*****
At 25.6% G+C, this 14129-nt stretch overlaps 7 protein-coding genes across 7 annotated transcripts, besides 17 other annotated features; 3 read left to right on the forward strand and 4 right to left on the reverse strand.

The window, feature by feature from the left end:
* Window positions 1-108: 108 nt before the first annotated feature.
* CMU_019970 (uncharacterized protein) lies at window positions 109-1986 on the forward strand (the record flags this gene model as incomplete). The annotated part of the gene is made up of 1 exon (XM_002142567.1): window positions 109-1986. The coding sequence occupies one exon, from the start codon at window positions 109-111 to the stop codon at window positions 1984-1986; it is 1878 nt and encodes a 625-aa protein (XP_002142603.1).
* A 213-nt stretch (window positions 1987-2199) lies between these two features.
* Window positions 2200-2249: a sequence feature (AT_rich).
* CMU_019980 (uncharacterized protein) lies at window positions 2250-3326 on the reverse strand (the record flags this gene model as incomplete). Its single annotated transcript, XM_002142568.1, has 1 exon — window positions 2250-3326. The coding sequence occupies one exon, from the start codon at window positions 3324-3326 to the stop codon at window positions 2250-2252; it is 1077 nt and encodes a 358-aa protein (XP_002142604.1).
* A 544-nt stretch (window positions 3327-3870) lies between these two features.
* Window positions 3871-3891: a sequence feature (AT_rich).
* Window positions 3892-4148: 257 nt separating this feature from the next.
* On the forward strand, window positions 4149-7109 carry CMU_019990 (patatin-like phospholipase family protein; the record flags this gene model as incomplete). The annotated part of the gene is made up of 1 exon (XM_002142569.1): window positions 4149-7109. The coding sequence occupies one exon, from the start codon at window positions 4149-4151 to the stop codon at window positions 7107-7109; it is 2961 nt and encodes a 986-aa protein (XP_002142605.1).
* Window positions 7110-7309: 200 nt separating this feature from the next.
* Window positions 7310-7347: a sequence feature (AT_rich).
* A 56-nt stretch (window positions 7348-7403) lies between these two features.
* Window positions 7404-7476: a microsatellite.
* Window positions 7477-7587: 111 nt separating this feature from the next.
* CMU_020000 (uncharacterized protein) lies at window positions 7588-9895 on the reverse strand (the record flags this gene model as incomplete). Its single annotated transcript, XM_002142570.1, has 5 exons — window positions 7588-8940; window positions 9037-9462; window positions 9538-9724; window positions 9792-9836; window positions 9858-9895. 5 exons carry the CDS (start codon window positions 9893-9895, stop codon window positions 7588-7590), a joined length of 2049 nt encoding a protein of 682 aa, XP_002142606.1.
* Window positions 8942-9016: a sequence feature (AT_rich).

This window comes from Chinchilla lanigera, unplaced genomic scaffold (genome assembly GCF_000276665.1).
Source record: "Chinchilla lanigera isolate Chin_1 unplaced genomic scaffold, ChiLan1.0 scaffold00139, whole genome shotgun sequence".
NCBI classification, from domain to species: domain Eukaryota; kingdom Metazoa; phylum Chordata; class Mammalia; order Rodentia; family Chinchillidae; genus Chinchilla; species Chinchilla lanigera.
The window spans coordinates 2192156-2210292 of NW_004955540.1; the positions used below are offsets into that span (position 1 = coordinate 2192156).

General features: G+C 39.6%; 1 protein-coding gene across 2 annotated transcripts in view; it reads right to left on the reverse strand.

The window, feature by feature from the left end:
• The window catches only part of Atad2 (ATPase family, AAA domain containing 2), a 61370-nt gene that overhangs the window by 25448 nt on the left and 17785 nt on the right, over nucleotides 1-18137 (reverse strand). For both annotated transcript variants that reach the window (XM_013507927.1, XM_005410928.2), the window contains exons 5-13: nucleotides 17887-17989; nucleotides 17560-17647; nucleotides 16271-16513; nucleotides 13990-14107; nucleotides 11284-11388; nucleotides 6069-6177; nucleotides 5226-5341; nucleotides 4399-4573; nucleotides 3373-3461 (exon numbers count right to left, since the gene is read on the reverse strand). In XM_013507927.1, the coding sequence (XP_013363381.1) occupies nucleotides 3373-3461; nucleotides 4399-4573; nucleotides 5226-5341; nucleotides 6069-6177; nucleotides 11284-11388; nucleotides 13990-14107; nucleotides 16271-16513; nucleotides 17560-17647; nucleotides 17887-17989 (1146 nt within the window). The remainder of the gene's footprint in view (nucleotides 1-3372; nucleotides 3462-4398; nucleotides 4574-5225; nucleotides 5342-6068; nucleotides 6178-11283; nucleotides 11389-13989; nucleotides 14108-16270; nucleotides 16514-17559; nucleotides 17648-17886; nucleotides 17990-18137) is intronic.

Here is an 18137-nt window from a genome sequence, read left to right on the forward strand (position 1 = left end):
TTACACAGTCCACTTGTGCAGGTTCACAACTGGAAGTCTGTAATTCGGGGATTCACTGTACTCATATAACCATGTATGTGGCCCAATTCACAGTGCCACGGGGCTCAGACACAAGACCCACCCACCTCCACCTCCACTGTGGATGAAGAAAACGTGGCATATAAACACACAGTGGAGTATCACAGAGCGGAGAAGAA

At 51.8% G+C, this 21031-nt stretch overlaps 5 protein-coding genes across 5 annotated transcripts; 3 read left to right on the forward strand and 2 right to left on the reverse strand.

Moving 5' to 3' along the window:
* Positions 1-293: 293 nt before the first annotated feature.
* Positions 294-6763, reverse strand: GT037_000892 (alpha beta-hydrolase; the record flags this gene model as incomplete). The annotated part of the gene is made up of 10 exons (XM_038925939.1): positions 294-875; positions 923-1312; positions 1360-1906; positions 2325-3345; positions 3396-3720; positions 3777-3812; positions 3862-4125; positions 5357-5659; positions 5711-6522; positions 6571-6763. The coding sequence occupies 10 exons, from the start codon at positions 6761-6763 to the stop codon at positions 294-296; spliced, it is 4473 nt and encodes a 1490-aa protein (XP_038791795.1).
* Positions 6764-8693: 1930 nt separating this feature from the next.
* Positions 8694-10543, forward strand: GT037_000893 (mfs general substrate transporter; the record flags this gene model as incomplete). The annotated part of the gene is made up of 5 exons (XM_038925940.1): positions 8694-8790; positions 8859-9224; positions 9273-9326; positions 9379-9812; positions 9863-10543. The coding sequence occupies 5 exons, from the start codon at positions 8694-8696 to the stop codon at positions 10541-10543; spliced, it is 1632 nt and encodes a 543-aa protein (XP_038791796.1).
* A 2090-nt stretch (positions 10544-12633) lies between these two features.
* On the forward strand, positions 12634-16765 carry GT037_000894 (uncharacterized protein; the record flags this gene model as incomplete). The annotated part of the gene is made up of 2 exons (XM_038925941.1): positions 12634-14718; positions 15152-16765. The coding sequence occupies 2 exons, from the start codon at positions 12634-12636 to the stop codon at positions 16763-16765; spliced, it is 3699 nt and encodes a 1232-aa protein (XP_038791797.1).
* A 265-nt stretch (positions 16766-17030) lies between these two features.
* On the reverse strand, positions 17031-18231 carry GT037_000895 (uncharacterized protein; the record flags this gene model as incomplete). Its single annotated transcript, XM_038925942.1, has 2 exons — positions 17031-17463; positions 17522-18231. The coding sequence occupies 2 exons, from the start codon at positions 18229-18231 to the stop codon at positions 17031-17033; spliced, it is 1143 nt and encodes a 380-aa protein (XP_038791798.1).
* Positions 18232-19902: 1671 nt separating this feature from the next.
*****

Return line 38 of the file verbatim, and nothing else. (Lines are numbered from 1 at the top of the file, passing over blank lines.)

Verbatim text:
* Positions 18232-19902: 1671 nt separating this feature from the next.